Pakistan's lawyers strike over judicial appointments made by President Zardari
Tuesday, February 16, 2010
ISLAMABAD, PAKISTAN -- A fresh standoff between Pakistan's judiciary and its weak government simmered Monday, as lawyers staged a nationwide strike and political prognosticators warned of instability in the wobbly democracy.
Black-suited lawyers swarmed the high court building in this capital city, vowing to defend the court system in a dispute over judicial appointments made by President Asif Ali Zardari that went against the advice of the nation's top judge. The Pakistani Supreme Court deemed the nominations unconstitutional on Saturday and blocked them, setting the stage for the latest in a series of confrontations between the nation's popular chief justice and unpopular president.
The tensions come as Pakistan wages a fierce battle against Islamist insurgents and is on the verge of renewing talks with its bitter enemy, India.
The opposition's most prominent leader, former prime minister Nawaz Sharif, said the judicial appointments made Zardari the "greatest threat to democracy."
The ruling party has played down the controversy, and there have been no signs of chaos in the nuclear-armed nation. But related clashes have caused standstills -- and fueled political change -- in the past.
A lawyer protest movement in 2007 eventually led to the resignation of President Pervez Musharraf, who had fired Chief Justice Iftikhar Mohammed Chaudhry and other judges. Last year, threats of a lawyers' march led Zardari to reinstate Chaudhry, whose court went on to strike down an ordinance that shielded Zardari and other government officials from graft charges.
The rift this time centers on a constitutional question. Zardari appointed judges to the Supreme Court and to the Lahore High Court who were not the candidates suggested by Chaudhry. In response, the Supreme Court hastily convened a three-judge panel that suspended the order, saying Zardari was constitutionally obliged to consult the chief justice. Legal experts differ on that interpretation.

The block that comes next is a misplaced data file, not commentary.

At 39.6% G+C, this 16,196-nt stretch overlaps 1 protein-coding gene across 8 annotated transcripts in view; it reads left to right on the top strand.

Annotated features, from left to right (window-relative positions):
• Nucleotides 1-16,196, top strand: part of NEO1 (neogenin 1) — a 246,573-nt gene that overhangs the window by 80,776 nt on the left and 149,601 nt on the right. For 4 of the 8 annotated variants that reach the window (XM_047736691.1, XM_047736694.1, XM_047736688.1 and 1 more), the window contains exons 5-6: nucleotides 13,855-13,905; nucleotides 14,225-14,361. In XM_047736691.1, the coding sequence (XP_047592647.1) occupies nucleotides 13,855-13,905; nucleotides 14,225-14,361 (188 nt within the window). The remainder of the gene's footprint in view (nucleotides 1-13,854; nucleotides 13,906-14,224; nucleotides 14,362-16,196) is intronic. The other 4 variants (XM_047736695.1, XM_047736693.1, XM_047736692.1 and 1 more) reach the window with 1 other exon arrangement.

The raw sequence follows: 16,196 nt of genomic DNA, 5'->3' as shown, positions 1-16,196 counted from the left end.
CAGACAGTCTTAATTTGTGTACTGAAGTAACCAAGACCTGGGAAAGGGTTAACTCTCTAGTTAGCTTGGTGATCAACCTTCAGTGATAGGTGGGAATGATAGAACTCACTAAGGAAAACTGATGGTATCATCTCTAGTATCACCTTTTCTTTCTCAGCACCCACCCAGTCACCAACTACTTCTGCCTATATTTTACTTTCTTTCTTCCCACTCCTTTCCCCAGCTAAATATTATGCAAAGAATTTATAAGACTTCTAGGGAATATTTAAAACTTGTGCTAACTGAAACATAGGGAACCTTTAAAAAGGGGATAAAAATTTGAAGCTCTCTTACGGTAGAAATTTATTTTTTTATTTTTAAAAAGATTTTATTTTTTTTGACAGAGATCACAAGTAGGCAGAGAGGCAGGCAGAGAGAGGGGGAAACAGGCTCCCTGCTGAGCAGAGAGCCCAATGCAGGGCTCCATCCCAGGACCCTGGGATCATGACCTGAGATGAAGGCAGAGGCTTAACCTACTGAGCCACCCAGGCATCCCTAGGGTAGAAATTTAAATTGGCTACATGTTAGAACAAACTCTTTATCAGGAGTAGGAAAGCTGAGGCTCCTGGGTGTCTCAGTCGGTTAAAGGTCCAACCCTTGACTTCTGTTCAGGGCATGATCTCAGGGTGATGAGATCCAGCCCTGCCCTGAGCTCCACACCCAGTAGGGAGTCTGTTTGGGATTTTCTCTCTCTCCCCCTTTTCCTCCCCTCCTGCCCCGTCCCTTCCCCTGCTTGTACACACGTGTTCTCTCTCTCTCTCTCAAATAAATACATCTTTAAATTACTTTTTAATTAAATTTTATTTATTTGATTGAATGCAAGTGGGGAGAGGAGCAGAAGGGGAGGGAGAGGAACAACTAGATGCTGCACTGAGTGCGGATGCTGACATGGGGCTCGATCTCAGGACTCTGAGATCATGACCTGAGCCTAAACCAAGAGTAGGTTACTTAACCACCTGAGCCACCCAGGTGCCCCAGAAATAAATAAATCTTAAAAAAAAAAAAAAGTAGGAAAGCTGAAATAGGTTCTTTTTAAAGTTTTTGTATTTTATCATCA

The court said it would hold a hearing Thursday on the issue, and senior officials in Zardari's party have said they would abide by the court's ruling. Analysts said Monday that while the clash did not yet appear to be spinning toward crisis, it amounted to a distracting clash of egos, which Pakistan hardly needs.
"The government's thinking is: They've been pushed around by this Supreme Court a bit too much," said Ayaz Amir, a columnist and commentator who represents Sharif's party in Parliament. The court "thinks that Pakistan is in a mess, institutions are not working, there is corruption all over, and it has befallen them to set right the state of affairs."
One difference this time around, Amir noted, is that the lawyers' movement -- which two years ago was a massive, mostly unified groundswell of protest -- now appears fractured. Key leaders from that period have stayed out of the fray, and the gathering in Islamabad on Monday had a far lower turnout than organizers had predicted.
"The judiciary is threatened once again by those who talk about democracy and being democrats but are not different from dictators," said Muhammad Akhtar Anjum, one young lawyer outside the Supreme Court, rejecting the notion of a divided movement. "We will force the dictators in this regime to run, the way we did with Musharraf."
Hussain is a special correspondent.